Geographically proximate EDs differ in their opportunities for earlier HIV diagnosis, but all 3 sites had missed opportunities. Many ED patients with undiagnosed HIV have potential indications for testing documented even in the absence of a dedicated risk assessment, although most of these are nonspecific signs or symptoms of illness that may not be clinically useful selection criteria.
Young people are at high risk of HIV and developing appropriate prevention programmes requires an understanding of the risk factors for HIV in this age group. We investigated factors associated with HIV among participants aged 15–30 years in a 2007–8 cross-sectional survey nested within a community-randomised trial of the MEMA kwa Vijana intervention in 20 rural communities in northwest Tanzania.
We analysed data for 7259(53%) males and 6476(47%) females. Using a proximate-determinant conceptual framework and conditional logistic regression, we obtained sex-specific Odds Ratios (ORs) for the association of HIV infection with socio-demographic, knowledge, behavioural and biological factors.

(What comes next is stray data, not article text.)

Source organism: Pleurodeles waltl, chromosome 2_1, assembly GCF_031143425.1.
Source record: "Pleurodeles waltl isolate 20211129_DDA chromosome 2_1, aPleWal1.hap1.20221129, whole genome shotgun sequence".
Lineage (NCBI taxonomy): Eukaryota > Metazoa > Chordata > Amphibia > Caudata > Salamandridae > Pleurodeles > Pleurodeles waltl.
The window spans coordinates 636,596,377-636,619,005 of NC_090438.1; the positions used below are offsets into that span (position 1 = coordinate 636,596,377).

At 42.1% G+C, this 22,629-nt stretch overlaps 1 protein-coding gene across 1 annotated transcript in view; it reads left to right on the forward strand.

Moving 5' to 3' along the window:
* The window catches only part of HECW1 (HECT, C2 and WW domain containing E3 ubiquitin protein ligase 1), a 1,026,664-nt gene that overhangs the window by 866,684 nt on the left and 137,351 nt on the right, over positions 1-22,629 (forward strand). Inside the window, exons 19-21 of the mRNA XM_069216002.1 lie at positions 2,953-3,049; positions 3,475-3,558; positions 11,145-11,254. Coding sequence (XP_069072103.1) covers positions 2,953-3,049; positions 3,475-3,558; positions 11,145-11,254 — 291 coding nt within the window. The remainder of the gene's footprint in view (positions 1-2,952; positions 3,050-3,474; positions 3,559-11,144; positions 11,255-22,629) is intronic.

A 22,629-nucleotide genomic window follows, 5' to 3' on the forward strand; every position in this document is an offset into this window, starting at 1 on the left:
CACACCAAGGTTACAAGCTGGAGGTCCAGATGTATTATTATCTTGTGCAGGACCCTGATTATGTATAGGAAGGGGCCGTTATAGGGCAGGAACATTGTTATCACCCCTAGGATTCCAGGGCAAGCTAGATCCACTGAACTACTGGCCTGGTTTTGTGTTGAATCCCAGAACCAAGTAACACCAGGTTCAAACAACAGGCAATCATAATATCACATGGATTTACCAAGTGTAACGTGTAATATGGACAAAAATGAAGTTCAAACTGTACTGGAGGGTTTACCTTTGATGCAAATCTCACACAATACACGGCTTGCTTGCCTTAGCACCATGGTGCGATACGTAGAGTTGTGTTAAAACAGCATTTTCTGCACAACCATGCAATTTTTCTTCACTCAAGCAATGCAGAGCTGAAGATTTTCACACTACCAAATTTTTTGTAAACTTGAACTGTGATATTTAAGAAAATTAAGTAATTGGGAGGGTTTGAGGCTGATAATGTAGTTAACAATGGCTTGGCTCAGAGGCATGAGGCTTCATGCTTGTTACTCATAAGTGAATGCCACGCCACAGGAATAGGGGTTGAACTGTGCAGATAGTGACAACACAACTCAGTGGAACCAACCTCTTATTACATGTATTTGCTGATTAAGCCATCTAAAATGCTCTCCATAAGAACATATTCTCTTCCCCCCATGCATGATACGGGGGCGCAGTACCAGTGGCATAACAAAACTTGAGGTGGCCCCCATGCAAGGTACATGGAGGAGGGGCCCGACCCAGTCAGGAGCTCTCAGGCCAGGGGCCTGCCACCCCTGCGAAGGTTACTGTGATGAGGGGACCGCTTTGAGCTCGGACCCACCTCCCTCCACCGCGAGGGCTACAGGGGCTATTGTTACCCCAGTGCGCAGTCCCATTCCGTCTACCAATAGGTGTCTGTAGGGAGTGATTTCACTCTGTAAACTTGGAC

HSV-2 infection was strongly associated with HIV infection (females: adjOR 4.4, 95%CI 3.2–6.1; males: adjOR 4.2, 95%CI 2.8–6.2). Several socio-demographic factors (such as age, marital status and mobility), behavioural factors (condom use, number and type of sexual partnerships) and biological factors (blood transfusion, lifetime pregnancies, genital ulcers, Neisseria gonorrhoeae) were also associated with HIV infection. Among females, lifetime sexual partners (linear trend, p<0.001), ≥2 partners in the past year (adjOR 2.0, 95%CI 1.4–2.8), ≥2 new partners in the past year (adjOR 1.9 95%CI 1.2, 3.3) and concurrent partners in the past year (adjOR 1.6 95%CI 1.1, 2.4) were all associated with HIV infection.
Efforts must be intensified to find effective interventions to reduce HSV-2. Effective behavioural interventions focusing on reducing the number of sexual partnerships and risk behaviour within partnerships are also needed. An increase in risky sexual behaviour may occur following marriage dissolution or when a young woman travels outside of her community and interventions addressing the needs of these subgroups of vulnerable women may be important.